Following the Feb. 14 shooting at Marjory Stoneman Douglas High School in Parkland, Florida, student activists have decided they will no longer settle for government inaction on gun control. So they mobilized towards change and organized the March For Our Lives, a protest on for, D.C. to demand that the government stop being lax on guns and start making moves towards solid gun reform. If you want to take part in this history-making event you might need to know, when does the March For Our Lives start?
The official March For Our Lives will take place on Saturday, March 24 in Washington, D.C. It will begin at 12:00 p.m. at Pennsylvania Avenue NW, and 3rd St. NW. But if you can't make it to D.C., there will be "sibling marches" in cities across the country. Each event has its own details and start time, so if you're interested make sure to check the March For Our Lives page to find sister marches to find all of the specific details of your local march. Also, you can head to the page to register if you would like to participate in the march.
The whole event is being organized by survivors of the Parkland shooting, which left 17 students and teachers dead on February 14. Since the tragedy, the students have been active and vocal in calling for changes to gun control legislation on the national stage, participating in a televised town hall and speaking out on social media, among other actions. And this month's march is the next piece of that. According to the March For Our Lives mission statement,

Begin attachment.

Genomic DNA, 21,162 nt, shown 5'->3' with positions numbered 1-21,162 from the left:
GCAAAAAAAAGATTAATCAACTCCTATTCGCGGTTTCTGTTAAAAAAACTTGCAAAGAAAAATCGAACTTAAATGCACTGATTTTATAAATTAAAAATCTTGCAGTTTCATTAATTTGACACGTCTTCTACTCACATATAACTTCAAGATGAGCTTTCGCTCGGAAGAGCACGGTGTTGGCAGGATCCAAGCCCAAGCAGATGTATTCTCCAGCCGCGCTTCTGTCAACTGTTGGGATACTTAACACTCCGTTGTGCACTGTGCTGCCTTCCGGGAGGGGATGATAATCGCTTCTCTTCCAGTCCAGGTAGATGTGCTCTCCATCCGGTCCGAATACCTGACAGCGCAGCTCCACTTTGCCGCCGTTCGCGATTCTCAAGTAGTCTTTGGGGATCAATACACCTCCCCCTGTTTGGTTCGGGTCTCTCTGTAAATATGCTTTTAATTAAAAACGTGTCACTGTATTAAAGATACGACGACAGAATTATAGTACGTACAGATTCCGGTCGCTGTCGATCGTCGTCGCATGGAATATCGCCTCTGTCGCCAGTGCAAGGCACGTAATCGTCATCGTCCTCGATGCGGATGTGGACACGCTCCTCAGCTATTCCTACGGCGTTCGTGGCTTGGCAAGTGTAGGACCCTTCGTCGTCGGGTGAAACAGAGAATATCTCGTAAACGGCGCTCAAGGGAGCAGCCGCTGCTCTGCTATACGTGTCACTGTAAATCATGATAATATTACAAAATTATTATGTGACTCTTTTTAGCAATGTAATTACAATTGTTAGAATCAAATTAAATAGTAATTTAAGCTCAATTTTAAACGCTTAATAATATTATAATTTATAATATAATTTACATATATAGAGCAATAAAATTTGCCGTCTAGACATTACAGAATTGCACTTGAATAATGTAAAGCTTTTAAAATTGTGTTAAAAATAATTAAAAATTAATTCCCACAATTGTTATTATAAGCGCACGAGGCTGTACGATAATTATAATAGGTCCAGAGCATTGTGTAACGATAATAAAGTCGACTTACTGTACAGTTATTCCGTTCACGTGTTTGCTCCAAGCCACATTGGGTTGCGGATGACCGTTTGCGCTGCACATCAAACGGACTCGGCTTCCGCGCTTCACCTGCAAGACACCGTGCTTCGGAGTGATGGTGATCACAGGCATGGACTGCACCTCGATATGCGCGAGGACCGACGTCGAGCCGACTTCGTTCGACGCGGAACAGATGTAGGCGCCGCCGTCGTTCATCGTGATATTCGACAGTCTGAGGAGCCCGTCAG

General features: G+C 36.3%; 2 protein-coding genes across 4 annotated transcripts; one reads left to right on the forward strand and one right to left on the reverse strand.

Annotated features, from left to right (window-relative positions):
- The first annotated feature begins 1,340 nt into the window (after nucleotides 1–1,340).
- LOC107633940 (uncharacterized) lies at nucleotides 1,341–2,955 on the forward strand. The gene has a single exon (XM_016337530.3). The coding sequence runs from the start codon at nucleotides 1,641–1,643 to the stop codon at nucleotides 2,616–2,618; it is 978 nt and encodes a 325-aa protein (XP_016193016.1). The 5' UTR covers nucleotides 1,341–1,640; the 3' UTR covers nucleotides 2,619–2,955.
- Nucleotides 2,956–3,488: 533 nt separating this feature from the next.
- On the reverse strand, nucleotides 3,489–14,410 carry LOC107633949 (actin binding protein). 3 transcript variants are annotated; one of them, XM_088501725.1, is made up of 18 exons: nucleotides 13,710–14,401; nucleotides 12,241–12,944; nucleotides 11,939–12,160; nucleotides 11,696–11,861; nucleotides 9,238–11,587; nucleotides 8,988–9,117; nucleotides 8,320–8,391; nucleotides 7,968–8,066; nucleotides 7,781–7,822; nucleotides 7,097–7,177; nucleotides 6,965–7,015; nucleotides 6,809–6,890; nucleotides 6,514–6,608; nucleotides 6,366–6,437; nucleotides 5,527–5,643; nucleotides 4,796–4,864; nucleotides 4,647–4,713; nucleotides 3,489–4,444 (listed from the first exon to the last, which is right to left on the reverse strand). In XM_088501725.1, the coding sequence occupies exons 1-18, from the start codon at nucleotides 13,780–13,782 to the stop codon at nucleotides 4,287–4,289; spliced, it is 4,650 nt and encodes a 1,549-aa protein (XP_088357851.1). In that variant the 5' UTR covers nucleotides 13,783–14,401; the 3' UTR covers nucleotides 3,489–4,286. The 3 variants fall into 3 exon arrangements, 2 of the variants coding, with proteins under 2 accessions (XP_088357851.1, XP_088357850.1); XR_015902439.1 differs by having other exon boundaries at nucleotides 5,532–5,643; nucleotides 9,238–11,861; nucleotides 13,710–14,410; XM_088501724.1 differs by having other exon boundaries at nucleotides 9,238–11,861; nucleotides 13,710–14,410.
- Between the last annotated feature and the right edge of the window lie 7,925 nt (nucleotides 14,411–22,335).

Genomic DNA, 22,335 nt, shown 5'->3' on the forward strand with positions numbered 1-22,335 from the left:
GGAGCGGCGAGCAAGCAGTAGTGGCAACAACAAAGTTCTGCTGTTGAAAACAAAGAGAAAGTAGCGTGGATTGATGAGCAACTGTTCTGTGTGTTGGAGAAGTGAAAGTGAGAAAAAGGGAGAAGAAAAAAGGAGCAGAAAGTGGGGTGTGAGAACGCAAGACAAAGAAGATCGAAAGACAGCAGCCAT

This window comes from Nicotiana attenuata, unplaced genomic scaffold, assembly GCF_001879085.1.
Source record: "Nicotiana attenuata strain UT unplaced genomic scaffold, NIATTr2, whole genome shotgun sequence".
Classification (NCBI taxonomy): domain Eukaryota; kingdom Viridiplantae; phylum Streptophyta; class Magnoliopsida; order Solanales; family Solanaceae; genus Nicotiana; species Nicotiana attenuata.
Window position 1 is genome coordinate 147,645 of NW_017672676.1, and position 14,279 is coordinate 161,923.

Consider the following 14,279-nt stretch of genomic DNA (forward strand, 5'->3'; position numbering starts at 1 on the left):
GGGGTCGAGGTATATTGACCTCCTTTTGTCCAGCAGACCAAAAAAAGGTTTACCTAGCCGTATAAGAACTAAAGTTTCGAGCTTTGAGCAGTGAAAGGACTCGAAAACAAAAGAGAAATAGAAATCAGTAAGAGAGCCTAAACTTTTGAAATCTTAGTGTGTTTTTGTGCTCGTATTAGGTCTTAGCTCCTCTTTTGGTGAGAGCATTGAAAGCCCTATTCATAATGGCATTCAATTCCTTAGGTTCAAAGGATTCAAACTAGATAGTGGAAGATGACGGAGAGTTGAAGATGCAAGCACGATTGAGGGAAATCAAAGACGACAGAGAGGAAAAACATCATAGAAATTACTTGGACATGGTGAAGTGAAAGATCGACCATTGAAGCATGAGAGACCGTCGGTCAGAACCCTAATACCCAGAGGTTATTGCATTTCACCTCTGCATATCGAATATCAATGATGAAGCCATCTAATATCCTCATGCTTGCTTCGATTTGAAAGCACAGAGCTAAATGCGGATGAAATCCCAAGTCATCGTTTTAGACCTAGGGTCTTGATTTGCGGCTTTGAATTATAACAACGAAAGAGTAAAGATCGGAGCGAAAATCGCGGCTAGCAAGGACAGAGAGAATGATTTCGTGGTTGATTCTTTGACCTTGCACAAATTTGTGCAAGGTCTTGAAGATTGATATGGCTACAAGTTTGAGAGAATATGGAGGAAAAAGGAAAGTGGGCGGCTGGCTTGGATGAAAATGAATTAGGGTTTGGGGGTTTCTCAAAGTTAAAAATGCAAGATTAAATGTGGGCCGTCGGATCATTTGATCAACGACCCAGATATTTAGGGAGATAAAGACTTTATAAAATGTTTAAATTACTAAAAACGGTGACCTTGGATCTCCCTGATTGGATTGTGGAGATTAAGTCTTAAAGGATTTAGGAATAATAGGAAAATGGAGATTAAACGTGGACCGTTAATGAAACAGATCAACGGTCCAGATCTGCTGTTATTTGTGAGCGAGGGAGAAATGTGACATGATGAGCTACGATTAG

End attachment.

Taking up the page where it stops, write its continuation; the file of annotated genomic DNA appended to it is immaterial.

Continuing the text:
March For Our Lives is created by, inspired by, and led by students across the country who will no longer risk their lives waiting for someone else to take action to stop the epidemic of mass school shootings that has become all too familiar. In the tragic wake of the seventeen lives brutally cut short in Florida, politicians are telling us that now is not the time to talk about guns.
The statement continues, "Every kid in this country now goes to school wondering if this day might be their last. We live in fear."
Parkland students spoke to CNN immediately after the tragedy, and it was very evident that they were using the traumatic experience to fuel their fight forward. "What we need is action," survivor David Hogg said. “We are children. You guys are the adults. Work together, come over your politics, and get something done.”
Following that call to action, the student survivors started to mobilize and become activists for gun reform. They were going to make sure that their voices are heard and that change is on the horizon.
On the heels of the Parkland tragedy, the surviving students announced the March For Our Lives. On Feb. 18 in an interview with ABC News, Cameron Kasky, a high school junior and Parkland shooting survivor, explained that it's time to take action. He expressed how he and fellow students feel unsafe in school and neglected by the government. He said,
People are saying that it’s not time to talk about gun control, and we can respect that. Here’s a time: March 24. In every single city, we are going to be marching together as students begging for our lives. This isn’t about the GOP. This isn’t about the Democrats. This is about the adults. We feel neglected. At this point, you’re either with us or you’re against us.
Kasky expressed the same sentiment during an appearance on CNN, "We are losing our lives while the adults are playing around," he said.
March For Our Lives is about children crying out and letting the people in charge know that it's not about politics — it's about change. And these students know that the time for change is right now.